King Vakhtang Gorgasali
Friday, June 4
The early reign of the Iberian king Vakhtang Gorgasali (447-502) saw the relative revival of the kingdom. Though formally a vassal of the Persians, he secured Georgia's northern borders by subjugating the Caucasian mountain peoples and brought the adjacent western and southern Georgian lands under his control.
The Life of Vakhtang Gorgasali states that the king was given at birth the Iranian name Varazkhosrovtang, rendered in Georgian as Vakhtang. Gorgasali is an Iranian sobriquet meaning "wolf’s head", which must have been bestowed on him due to the shape of the helmet he wore. He led his people, in an ill-fated alliance with the Eastern Roman Empire, into a lengthy struggle against Sassanid Iranian hegemony which ended with his defeat and the weakening of the kingdom of Iberia. In 482 he led a general uprising against Persia and started a desperate war for independence that lasted for twenty years but could not get Byzantine support and was eventually killed in battle in 502. However tradition ascribes to him the reorganisation of the Georgian Church and foundation of Tbilisi, Georgia’s modern capital.
Vakhtang is the subject of the 8th or 11th century vita attributed to Juansher which intertwines history and legend into an epic narrative, hyperbolising Vakhtang's personality and biography. This literary work has been the primary source of Vakhtang’s portrayal as an exemplary warrior-king and statesman, an image which has endured in popular memory to this day. He had already emerged as one of the most popular figures in Georgia's history in the Middle Ages and has been canonised by the Georgian Orthodox Church.
Other medieval Georgian sources mention Vakhtang only briefly, yet with a respect rarely afforded to the pre-Bagratid Georgian monarchs. Vakhtang is reported to have succeeded his father King Mihrdat V at the age of 7. His mother, a Christianised Persian called Sagdukht, assumed the regency in Vakhtang's minority. The author then describes the grave situation Iberia was in at that time, troubled by the Sassanids' Zoroastrianising efforts and a ravaging raid by the "Ossetians" from the north, this being a possible reference to the invasion by the Huns (whose army may have included Alans) through the Caspian Gates mentioned by Priscus. At the age of 16 Vakhtang is said to have led a victorious retaliatory war against the "Ossetians", beating the enemy’s giant in single combat and freeing his sister Mirandukht from captivity.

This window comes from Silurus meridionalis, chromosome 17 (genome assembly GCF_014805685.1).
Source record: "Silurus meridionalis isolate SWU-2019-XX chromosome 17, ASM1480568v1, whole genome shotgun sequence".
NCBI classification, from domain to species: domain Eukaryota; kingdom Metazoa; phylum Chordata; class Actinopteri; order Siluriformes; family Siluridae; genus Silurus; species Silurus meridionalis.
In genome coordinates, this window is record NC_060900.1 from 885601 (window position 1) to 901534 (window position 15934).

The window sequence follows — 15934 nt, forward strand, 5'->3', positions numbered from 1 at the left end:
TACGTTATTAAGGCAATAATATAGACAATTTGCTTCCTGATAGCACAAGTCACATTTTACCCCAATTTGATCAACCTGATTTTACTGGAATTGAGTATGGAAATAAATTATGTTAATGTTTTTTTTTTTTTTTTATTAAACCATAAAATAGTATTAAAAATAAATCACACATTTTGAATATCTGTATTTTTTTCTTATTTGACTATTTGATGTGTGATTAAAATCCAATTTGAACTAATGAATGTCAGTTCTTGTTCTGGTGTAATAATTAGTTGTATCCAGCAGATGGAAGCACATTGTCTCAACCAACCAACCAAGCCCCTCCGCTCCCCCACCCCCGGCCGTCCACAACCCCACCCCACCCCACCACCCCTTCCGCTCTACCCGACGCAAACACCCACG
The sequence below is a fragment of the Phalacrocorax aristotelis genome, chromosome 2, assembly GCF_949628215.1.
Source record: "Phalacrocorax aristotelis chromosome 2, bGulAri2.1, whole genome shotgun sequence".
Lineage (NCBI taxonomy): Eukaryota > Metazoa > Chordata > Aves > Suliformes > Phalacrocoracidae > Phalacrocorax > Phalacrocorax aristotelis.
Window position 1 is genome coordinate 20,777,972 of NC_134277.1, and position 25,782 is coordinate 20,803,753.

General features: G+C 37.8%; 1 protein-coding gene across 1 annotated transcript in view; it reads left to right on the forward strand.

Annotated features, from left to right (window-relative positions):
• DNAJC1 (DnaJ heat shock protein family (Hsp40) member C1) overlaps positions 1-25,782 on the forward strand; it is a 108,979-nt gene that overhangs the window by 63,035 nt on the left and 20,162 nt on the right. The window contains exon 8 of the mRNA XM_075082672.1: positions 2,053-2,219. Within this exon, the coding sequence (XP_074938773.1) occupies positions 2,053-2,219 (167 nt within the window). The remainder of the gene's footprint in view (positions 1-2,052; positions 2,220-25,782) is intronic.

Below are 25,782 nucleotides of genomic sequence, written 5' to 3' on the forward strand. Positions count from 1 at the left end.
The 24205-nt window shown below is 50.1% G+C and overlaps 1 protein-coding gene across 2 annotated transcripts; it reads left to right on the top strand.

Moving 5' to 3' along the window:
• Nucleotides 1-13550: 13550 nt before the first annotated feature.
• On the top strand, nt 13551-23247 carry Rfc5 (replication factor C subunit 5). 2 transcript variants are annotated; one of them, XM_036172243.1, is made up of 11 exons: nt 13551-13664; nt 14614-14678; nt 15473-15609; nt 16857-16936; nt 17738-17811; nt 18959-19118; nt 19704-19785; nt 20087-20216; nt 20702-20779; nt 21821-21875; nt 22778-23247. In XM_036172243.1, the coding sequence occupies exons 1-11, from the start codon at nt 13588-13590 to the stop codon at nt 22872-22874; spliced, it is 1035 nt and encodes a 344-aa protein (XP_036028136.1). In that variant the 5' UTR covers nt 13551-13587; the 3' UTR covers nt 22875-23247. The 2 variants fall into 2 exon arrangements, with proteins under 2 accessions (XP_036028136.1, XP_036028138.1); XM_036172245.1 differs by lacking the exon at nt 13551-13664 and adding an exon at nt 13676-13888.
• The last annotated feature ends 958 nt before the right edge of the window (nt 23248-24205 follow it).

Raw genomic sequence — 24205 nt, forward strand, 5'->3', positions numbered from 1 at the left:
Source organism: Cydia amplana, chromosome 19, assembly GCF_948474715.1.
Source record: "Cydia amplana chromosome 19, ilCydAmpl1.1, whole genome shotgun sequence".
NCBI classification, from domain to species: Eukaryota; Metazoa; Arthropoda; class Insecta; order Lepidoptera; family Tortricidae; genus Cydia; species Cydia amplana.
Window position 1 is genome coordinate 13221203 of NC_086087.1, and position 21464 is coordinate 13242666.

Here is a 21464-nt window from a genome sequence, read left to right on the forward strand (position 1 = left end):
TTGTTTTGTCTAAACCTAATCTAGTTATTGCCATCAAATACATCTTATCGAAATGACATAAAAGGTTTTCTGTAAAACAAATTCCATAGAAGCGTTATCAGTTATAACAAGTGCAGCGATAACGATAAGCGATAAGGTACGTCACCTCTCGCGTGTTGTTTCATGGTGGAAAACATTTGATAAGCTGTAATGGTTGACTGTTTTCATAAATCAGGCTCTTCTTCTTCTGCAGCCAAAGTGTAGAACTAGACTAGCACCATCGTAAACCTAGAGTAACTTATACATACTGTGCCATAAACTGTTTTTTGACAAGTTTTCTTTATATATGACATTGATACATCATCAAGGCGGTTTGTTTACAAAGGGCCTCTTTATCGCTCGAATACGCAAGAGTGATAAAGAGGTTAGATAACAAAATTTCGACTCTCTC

At the age of 19, Vakhtang married Balendukht, "daughter" of the Great King Hormizd (apparently Hormizd III, r. 457–459). Soon, upon the Great King's request, Vakhtang took part in a campaign in "India" and was probably involved in Peroz's abortive expedition against the Hephthalites in the 460s and also against the Roman Empire in 472, in which Vakhtang is reported to have gained control of Egrisi (Lazica) and Abkhazia (Abasgia).
Returning to Iberia, Vakhtang took a series of measures aimed at strengthening royal authority. Resenting Iranian encroachments on his independence Vakhtang reversed his political orientation and effected a rapprochement with the Roman Government. He married Helena, "daughter" (possibly relative) of Emperor Zeno, and received permission from Constantinople to elevate the head of the Church of Iberia, the Bishop of Mtskheta, to the rank of Catholicos, who he sent, together with 12 newly-appointed Bishops, to be consecrated at Antioch.